UK Wales North Wales Gwynedd Porthmadog

This iconic North Wales resort and architectural fantasy never disappoints

Best-known for its role as home to 'number 6' in the cult 1960s TV series 'The Prisoner', the idiosyncratic North Wales village of Portmeirion was built by eccentric architect Clough Williams-Ellis between 1925 and 1976, using ‘endangered’ buildings from all over Britain which were brought here and rebuilt, so that the steep slopes on which it's perched, above the beautiful Tremadog Bay, sport every architectural style you could think of. It's like nowhere else you've ever been, yet it will remind you of so many places. Its church towers, squares and fountains are reminiscent of Italy, its grand. columned, neo-classical facades are straight out of Vienna, and are interspersed with clapboard cottages that might be from Kent. But despite the fact that it was built somewhat haphazardly over a fifty-year period, somehow it all fits together. Said to have been inspired in part by the village of Portofino in northern Italy, it's a fantasy, where nothing is quite as it seems – grand palaces turn out to be small bungalows, windows turn out to be brick walls. But it's playful and inventive, the creation of  someone fascinated by the possibilities of architecture, and not surprisingly its fanciful incorporation of multiple architectural styles laid the way for the post-modernist architectural movement of the 1980s. As for 'The Prisoner', it still attracts fans of the series, whilst other better-known visitors have included architect Frank Lloyd Wright, for obvious reasons, and less obviously Jools Holland, who was so inspired by the village architecture that he replicated aspects of it in the design of his south London studio. These days it has reverted to its original function as a private resort, incorporating two hotels (the original Hotel Portmeirion and smaller Castell  Deudraeth) and a number of  self-catering cottages, a spa and a spectacular wedding venue – and of course as an all-round tourist attraction. Wandering the convoluted streets of the village is like entering a particularly scrambled architect's dream, and you could easily enjoy a relaxing half-day admiring the higgledy-piggledy mix of architectural styles, ambling around the various gift shops and enjoying a coffee in the Town Hall – there are also restaurants in both hotels and a fab Italian gelateria,  and Portmeirion also encompasses the coast and woodlands beyond, through which there are marked paths, so (unlike number 6) you can get behind the confines of the village. You can buy a day pass for £10, and an annual pass for just double that. But really there's no substitute for staying here for at least one night. Once the day-trippers have gone home there's really nowhere like it.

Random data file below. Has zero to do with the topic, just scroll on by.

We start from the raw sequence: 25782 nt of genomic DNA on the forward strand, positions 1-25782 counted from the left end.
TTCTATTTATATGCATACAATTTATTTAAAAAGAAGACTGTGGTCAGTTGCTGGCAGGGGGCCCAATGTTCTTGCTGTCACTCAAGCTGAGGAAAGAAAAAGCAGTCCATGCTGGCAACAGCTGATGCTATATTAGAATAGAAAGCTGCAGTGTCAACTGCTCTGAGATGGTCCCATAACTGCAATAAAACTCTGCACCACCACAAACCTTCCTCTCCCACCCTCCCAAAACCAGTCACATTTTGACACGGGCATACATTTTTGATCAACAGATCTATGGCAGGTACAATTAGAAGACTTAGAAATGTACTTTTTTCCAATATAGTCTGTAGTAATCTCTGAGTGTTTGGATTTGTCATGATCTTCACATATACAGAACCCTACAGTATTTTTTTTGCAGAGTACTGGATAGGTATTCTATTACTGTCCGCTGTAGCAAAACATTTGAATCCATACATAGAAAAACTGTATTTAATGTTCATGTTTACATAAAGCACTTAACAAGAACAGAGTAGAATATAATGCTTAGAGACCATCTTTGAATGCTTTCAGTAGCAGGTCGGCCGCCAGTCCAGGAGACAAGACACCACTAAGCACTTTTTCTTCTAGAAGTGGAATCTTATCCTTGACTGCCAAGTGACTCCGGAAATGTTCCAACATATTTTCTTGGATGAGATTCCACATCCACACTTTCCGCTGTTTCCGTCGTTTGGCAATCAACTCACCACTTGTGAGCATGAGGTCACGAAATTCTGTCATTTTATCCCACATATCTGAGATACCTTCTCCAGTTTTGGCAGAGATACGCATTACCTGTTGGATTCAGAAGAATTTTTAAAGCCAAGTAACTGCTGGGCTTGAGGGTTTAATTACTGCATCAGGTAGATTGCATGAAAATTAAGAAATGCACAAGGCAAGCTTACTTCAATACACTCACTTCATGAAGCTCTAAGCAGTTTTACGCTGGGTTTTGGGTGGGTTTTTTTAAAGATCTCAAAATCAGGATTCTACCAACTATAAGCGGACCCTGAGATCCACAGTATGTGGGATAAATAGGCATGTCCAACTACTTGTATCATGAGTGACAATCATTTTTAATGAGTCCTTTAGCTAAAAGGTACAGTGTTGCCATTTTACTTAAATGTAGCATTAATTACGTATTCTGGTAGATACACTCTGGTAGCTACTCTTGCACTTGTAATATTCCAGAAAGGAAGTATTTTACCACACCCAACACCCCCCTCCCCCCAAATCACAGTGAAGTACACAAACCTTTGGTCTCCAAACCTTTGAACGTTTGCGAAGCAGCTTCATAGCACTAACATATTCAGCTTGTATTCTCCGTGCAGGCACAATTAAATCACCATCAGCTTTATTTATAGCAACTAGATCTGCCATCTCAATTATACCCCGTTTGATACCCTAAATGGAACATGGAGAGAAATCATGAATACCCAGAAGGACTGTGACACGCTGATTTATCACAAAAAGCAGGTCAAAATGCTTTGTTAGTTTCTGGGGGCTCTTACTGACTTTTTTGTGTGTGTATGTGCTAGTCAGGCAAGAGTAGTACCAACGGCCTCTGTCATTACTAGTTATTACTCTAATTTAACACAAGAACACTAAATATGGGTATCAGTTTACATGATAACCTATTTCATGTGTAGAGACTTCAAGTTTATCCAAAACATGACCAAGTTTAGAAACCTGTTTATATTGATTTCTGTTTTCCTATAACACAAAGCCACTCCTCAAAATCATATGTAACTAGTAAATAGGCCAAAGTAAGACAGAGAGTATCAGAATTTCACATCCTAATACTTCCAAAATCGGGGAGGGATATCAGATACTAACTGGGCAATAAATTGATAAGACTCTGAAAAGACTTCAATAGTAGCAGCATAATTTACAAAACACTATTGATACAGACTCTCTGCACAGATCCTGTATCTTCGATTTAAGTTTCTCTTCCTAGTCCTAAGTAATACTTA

Open all year.


Doubles rooms in the Hotel Portmeirion or Castell Deudraeth from £229 a night; cottages rooms and suites from £199; self-catering cottages from around £1000 to £2000 a week in high season depending on the property.


Contact Website  01766 770 000  Portmeirion, Minffordd Penrhyndeudraeth Gwynedd LL48 6ER

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  • Parking
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  • Bar
  • Gardens & Grounds
  • Restaurant

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